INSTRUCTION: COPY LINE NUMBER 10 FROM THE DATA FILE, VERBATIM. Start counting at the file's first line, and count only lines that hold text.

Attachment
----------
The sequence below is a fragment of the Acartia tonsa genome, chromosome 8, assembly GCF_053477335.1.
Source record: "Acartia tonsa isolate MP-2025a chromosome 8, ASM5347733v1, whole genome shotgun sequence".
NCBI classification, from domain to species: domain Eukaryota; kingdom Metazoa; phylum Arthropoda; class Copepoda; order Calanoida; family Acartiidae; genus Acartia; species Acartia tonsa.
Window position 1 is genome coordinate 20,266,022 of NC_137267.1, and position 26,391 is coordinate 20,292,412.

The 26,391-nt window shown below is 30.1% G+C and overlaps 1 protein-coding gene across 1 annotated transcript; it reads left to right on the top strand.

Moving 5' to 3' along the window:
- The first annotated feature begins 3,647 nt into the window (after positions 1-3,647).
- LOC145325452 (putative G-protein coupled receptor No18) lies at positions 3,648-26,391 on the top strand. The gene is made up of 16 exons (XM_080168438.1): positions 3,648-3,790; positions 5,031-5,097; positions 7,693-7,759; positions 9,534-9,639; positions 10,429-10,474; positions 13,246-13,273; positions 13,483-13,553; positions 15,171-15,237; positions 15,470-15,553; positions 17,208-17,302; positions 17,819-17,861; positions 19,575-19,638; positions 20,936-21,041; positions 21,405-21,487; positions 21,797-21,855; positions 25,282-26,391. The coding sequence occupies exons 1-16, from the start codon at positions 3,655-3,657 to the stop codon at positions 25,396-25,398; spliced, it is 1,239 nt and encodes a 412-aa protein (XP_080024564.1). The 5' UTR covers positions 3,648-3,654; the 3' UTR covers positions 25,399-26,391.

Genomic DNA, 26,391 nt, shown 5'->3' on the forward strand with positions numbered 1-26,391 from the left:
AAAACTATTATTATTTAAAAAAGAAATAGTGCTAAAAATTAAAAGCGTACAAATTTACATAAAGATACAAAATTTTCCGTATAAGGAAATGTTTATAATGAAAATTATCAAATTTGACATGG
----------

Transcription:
AAAACTATTATTATTTAAAAAAGAAATAGTGCTAAAAATTAAAAGCGTACAAATTTACATAAAGATACAAAATTTTCCGTATAAGGAAATGTTTATAATGAAAATTATCAAATTTGACATGG